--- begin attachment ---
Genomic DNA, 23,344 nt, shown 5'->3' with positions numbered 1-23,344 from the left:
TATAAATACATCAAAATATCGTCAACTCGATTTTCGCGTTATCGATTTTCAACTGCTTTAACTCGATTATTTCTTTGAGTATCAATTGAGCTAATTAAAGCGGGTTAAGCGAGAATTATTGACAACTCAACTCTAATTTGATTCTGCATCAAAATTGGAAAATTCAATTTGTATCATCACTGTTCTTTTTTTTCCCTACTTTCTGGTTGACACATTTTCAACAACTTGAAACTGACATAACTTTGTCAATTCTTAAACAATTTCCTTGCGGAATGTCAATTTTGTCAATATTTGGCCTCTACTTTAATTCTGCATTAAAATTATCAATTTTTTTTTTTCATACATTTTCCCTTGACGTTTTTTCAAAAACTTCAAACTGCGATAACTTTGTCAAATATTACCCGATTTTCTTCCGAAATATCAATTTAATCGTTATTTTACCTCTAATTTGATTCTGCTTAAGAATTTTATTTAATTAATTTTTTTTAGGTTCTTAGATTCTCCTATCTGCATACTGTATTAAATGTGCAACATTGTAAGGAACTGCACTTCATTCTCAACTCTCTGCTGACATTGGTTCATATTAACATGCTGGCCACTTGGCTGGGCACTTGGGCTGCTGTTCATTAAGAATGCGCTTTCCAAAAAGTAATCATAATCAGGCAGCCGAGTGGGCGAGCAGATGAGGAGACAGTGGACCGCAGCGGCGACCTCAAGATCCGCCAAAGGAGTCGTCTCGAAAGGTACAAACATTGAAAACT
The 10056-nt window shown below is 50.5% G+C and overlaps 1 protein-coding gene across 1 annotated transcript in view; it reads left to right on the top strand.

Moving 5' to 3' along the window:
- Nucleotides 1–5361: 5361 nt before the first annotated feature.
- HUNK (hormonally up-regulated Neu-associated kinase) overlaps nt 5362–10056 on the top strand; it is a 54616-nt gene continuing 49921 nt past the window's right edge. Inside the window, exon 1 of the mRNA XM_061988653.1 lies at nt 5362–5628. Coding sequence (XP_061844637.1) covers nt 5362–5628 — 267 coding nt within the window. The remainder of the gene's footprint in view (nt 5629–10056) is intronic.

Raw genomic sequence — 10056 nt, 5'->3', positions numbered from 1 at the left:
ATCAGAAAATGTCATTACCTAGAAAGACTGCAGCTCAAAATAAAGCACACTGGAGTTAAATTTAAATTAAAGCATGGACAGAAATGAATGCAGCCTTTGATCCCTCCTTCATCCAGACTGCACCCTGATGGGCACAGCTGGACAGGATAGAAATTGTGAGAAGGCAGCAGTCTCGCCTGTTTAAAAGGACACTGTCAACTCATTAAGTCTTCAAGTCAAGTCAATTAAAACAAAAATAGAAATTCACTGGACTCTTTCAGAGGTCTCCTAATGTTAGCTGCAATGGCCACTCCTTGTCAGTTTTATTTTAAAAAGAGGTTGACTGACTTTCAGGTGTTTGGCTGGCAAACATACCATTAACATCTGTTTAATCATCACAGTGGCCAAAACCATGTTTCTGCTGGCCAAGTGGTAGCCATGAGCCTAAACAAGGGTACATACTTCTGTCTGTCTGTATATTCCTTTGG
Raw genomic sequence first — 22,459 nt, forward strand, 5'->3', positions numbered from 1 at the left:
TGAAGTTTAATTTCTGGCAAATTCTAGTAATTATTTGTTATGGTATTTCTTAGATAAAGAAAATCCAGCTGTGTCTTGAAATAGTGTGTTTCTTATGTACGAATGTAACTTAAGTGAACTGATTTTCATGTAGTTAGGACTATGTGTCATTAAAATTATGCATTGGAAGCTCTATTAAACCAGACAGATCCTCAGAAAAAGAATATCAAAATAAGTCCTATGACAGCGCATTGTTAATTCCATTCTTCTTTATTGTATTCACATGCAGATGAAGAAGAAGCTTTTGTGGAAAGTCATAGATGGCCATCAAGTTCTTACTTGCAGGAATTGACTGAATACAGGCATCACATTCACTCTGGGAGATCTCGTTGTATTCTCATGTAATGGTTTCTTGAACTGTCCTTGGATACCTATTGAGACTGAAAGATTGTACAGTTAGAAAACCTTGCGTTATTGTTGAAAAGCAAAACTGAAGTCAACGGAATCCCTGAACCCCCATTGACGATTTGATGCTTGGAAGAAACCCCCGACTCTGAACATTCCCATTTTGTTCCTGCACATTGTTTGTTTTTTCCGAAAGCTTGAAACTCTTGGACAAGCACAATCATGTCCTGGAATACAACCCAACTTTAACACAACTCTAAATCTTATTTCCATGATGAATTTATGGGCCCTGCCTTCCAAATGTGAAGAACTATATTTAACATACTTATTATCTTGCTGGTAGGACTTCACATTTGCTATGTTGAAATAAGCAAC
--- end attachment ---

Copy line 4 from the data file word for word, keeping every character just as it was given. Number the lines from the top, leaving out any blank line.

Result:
Moving 5' to 3' along the window: